With the increasing shift towards white collar & office based jobs, there has also been an increase in musculoskeletal related work injuries & claims. Dubbed “Sitting Disease” there is distinct correlation between hours seated & risk for disease as well as mortality.Read more
Do you understand your business’ safety obligations required for WHS compliance? If not, we hope this article might help encourage you to revisit this important aspect more closely. A NSW small business was recently fined a record $1 million for Work Health & Safety (WHS) offences. The NSW District Court found that WGA Pty Ltd had breached it’s safety obligations under the Work Health and Safety Act 2011 by exposing a sub-contractor to risk of death or serious injury.Read more
Michael joins our team with extensive injury & claims management, Work Health & Safety (WHS) as well as workplace safety compliance experience. In completing his Bachelor of Commerce, Michael’s understanding of business complements his desire to help people & prevent risks.Read more
Mental health issues are the 3rd most frequent health condition after cancer & health disease. This means supervisors are likely to be managing workers suffering from a mental illness. We have identified common mental health hazards & workplace risk mitigation strategies.
An increasing concern for many businesses are the risks of mental health related incidents, injuries and resulting workers compensation claims. We have covered this topic previously and with psychological claims being 7-8 times more expensive than physical injuries the impacts of being reactive is a risk too large for many businesses.Read more
Construction related work is considered one of the more dangerous or high risk occupations. Heights, heavy and large equipment, complex machinery and unstable ground are just some examples of what workers face in undertaking their work. With the number of construction industry workers having grown by 33% over the last 11 years, site safety is increasingly important and front of mind for most businesses in this industry. No matter how well trained or careful workers claim to be, due to the nature of their jobs construction workers are constantly exposed to hazardous conditions and dangerous situations. To highlight Australia’s National Safe Work Month, here are 5 steps to assist in making construction sites safer.
In Australia, all employers have a responsibility to prevent discrimination, harassment or bullying from occurring in the workplace and to make sure that their employees, and people who apply jobs with them, are treated fairly. Under Work Health and Safety (WHS) legislation, employers and employees are required to comply with practices and behaviour that promote health and safety in the workplace. Because of this responsibility, employers are required to minimise or if possible eliminate the risks to employees’ health and safety caused by workplace bullying. Safe Work Australia has recently updated two publications on workplace bullying to provide guidance and assistance for managers and workers on how to prevent, respond and deal with this issue.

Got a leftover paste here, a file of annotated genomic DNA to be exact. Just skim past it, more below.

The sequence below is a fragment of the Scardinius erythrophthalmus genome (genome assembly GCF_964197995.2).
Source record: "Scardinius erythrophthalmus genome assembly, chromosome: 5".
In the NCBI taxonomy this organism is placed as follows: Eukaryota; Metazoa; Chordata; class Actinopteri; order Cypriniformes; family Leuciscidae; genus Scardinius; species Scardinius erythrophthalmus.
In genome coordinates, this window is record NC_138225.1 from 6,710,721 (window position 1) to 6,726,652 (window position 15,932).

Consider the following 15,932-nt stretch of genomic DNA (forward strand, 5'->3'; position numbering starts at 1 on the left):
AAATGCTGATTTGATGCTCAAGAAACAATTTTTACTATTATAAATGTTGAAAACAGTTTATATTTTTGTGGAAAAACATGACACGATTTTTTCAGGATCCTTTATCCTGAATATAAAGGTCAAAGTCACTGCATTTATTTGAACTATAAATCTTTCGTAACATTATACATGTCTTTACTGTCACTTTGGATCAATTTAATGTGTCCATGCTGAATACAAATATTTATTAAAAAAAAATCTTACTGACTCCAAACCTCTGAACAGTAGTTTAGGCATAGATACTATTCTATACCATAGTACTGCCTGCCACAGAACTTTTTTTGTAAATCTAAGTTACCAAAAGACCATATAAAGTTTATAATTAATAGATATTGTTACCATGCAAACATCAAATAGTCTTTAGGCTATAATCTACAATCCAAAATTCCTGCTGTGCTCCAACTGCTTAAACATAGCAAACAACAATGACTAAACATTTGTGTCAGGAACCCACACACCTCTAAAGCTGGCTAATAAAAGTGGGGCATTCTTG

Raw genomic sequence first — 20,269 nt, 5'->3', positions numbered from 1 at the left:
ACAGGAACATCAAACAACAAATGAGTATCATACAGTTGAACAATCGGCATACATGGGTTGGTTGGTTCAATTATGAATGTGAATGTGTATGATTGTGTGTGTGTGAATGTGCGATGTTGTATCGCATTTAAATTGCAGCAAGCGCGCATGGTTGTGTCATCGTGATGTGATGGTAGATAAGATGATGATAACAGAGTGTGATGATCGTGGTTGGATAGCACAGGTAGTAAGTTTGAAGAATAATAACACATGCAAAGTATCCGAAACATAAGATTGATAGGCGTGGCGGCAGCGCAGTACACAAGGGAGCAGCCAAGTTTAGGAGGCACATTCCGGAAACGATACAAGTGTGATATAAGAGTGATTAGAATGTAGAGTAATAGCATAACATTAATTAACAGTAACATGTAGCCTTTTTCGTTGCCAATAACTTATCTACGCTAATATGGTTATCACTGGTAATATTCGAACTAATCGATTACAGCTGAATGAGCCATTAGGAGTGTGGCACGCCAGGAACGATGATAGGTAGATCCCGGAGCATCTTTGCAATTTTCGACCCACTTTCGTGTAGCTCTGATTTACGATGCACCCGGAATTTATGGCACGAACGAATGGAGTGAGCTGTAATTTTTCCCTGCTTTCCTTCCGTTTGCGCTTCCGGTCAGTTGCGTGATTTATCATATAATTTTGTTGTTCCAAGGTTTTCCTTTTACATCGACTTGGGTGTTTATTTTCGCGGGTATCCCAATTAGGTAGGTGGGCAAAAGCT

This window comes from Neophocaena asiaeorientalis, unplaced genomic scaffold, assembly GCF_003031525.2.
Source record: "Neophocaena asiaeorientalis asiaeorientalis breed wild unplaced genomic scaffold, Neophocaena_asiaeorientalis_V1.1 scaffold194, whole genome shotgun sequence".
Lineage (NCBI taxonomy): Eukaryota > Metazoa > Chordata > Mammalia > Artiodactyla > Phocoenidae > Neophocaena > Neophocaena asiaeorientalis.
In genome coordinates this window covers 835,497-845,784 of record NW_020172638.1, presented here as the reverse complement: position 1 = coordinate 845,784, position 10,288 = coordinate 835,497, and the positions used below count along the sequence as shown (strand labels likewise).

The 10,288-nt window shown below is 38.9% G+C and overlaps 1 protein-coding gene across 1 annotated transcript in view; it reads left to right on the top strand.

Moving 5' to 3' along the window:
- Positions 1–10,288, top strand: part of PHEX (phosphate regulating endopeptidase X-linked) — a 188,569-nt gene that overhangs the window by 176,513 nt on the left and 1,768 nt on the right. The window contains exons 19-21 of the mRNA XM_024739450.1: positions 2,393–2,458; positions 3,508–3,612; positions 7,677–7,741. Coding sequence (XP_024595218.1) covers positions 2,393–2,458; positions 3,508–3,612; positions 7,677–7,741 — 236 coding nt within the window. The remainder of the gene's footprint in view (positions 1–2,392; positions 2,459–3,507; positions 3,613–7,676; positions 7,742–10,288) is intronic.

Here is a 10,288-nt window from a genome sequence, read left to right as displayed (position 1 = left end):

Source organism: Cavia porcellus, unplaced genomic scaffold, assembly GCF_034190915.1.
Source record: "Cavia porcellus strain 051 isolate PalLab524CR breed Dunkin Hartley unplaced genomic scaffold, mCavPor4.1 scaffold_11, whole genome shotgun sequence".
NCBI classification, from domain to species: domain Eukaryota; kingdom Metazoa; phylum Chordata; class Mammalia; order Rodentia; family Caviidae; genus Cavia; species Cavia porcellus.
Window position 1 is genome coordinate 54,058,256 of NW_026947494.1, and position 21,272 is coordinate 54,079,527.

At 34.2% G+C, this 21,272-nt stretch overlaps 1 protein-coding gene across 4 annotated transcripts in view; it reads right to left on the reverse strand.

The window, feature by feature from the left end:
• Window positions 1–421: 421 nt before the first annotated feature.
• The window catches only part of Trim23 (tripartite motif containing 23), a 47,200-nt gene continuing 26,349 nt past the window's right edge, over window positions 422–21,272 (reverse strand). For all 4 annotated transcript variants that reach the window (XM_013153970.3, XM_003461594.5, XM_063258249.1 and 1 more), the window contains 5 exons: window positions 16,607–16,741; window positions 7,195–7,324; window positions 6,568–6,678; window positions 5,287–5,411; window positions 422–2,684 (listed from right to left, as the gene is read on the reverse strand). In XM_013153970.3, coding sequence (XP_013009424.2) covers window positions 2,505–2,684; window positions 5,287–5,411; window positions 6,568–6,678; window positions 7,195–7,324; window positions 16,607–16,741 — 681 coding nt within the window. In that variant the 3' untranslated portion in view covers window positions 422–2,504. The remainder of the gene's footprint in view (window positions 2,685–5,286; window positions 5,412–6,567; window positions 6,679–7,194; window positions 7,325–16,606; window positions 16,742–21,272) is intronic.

Occupational violence is an incident where a worker is physically attacked in the workplace or during work related activities. It also extends to if a worker is threatened in a way that causes them to reasonably believe they are in danger of being physically attacked. With an ageing population, ensuring aged and other care workers are able to cope with the at times aggressive behaviour associated with some types of dementia or disabilities is an important issue for care providers. Recent data shows care workers represent more than 9 percent of NSW workers compensation claims with over 12,000 physical and mental claims made in the recent 3 year period. Addressing workplace bullying and violence be challenging yet SafeWork Australia provide recommendations.
Recently SafeWork Australia released a statistical report comparing injury rates between shift workforces as compared to non-shift workers spanning a variety of different industries administered in 2013-2014. The report demonstrates the injury rate for shift workers is significantly higher (more than twice the rate) when compared to non-shift workers. The increase in incidence of injury did not span across all shift-working industries. Individuals who operate machinery and drivers had significantly lower rates of injury when compared to their shift-working counterparts in other lines of work. So what shift workers are at the greatest risk? High risk shift industries as being; manufacturing, hospitality/food services, public administration and trades/labourers.
Occupational Asthma (a new-onset asthma in which the underlying cause is exposure to an agent at work) is considered a work related illness and has led to numerous workers compensation claims in different industries over the past decade. Employers are legally responsible for informing their staff of general and specific hazards connected with their job and for providing employees with a safe and healthy workplace. Recent studies show over 40% of workers are exposed to one or more asthmagens in their workplace. According to Safe Work Australia workers in the farming, metal or wood and food preparation industries are most likely to be exposed. Businesses can take steps to minimise exposure to asthmagens in their workplace.